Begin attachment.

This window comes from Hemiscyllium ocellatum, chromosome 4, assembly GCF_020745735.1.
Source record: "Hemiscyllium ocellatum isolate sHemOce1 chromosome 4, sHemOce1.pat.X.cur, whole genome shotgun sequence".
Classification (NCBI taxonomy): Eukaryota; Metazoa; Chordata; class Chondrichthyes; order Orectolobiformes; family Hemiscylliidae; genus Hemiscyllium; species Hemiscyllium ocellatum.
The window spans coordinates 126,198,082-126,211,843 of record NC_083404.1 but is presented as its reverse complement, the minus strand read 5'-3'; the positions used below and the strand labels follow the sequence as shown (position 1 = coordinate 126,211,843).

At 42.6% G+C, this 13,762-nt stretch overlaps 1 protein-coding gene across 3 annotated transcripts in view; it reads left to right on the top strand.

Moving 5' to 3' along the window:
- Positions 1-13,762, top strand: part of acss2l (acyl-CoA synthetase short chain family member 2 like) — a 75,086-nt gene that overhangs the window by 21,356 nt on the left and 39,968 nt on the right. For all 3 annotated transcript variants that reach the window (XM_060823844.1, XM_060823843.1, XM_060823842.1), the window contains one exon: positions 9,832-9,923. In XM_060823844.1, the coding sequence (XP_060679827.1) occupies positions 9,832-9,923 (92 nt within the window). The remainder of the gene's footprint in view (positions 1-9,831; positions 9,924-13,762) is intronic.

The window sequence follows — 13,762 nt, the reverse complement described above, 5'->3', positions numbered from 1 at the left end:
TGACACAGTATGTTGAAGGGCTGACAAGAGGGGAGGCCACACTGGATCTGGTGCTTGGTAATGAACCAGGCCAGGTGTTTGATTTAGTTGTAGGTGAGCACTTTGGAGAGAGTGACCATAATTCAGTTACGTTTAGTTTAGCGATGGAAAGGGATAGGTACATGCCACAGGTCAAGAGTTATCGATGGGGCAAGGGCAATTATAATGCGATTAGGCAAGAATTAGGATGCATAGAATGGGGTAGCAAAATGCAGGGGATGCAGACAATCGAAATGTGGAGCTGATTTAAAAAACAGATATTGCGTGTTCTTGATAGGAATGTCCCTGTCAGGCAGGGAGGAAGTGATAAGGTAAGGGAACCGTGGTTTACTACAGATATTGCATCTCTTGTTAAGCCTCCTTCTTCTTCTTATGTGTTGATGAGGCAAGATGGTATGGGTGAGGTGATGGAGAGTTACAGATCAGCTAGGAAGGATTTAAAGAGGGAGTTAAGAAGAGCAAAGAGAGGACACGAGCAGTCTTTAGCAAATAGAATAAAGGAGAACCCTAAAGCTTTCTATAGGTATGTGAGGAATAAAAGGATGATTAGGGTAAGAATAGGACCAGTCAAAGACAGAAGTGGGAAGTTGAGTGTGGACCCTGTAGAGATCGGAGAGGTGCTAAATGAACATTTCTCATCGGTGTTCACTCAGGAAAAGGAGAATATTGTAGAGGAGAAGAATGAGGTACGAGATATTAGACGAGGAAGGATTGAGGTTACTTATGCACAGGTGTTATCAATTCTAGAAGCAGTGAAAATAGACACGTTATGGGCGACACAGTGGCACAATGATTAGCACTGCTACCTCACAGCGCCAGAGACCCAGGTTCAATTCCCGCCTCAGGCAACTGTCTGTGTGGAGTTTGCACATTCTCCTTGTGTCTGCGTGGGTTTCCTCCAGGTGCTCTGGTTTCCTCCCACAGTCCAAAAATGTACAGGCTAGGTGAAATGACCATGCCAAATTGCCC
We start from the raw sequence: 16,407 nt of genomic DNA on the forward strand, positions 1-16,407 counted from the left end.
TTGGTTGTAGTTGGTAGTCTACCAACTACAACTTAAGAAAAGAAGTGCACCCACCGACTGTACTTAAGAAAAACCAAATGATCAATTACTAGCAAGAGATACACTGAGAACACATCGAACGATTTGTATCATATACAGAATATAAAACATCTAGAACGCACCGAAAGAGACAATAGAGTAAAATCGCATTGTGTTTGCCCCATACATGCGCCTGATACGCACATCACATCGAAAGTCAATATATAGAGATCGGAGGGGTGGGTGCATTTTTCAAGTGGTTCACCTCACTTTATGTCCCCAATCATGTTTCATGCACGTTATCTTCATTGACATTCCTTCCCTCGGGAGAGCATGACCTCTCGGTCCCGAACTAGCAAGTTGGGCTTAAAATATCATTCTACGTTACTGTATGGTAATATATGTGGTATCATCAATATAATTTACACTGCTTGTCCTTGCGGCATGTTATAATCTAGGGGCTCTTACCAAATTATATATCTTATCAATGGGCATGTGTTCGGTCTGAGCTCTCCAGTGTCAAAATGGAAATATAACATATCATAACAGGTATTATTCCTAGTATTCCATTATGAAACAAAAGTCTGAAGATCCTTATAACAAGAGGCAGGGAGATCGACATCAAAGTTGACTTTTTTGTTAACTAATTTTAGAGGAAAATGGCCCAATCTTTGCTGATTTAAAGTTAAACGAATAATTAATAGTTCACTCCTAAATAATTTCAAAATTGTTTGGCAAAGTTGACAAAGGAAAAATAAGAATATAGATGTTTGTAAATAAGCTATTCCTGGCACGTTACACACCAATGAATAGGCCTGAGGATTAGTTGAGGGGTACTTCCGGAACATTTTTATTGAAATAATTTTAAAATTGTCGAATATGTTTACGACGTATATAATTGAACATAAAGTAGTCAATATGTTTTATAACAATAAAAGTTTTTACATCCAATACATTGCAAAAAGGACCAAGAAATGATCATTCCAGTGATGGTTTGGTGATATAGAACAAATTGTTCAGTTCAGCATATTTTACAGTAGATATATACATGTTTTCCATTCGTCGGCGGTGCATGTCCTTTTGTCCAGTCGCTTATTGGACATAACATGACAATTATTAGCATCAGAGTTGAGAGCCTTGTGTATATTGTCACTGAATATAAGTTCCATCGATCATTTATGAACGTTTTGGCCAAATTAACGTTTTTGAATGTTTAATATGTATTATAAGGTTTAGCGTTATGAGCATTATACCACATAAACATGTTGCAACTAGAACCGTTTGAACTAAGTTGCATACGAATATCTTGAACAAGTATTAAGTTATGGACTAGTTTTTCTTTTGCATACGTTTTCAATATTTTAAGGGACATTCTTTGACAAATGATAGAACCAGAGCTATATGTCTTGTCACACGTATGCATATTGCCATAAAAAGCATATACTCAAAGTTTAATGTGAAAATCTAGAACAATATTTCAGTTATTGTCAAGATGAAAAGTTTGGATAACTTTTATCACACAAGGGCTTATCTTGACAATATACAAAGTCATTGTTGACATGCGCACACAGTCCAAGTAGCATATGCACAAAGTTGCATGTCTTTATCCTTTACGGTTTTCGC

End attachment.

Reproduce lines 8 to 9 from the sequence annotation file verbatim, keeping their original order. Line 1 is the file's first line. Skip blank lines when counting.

The window sequence follows — 13,762 nt, the reverse complement described above, 5'->3', positions numbered from 1 at the left end:
TGACACAGTATGTTGAAGGGCTGACAAGAGGGGAGGCCACACTGGATCTGGTGCTTGGTAATGAACCAGGCCAGGTGTTTGATTTAGTTGTAGGTGAGCACTTTGGAGAGAGTGACCATAATTCAGTTACGTTTAGTTTAGCGATGGAAAGGGATAGGTACATGCCACAGGTCAAGAGTTATCGATGGGGCAAGGGCAATTATAATGCGATTAGGCAAGAATTAGGATGCATAGAATGGGGTAGCAAAATGCAGGGGATGCAGACAATCGAAATGTGGAGCTGATTTAAAAAACAGATATTGCGTGTTCTTGATAGGAATGTCCCTGTCAGGCAGGGAGGAAGTGATAAGGTAAGGGAACCGTGGTTTACTACAGATATTGCATCTCTTGTTAAGCCTCCTTCTTCTTCTTATGTGTTGATGAGGCAAGATGGTATGGGTGAGGTGATGGAGAGTTACAGATCAGCTAGGAAGGATTTAAAGAGGGAGTTAAGAAGAGCAAAGAGAGGACACGAGCAGTCTTTAGCAAATAGAATAAAGGAGAACCCTAAAGCTTTCTATAGGTATGTGAGGAATAAAAGGATGATTAGGGTAAGAATAGGACCAGTCAAAGACAGAAGTGGGAAGTTGAGTGTGGACCCTGTAGAGATCGGAGAGGTGCTAAATGAACATTTCTCATCGGTGTTCACTCAGGAAAAGGAGAATATTGTAGAGGAGAAGAATGAGGTACGAGATATTAGACGAGGAAGGATTGAGGTTACTTATGCACAGGTGTTATCAATTCTAGAAGCAGTGAAAATAGACACGTTATGGGCGACACAGTGGCACAATGATTAGCACTGCTACCTCACAGCGCCAGAGACCCAGGTTCAATTCCCGCCTCAGGCAACTGTCTGTGTGGAGTTTGCACATTCTCCTTGTGTCTGCGTGGGTTTCCTCCAGGTGCTCTGGTTTCCTCCCACAGTCCAAAAATGTACAGGCTAGGTGAAATGACCATGCCAAATTGCCC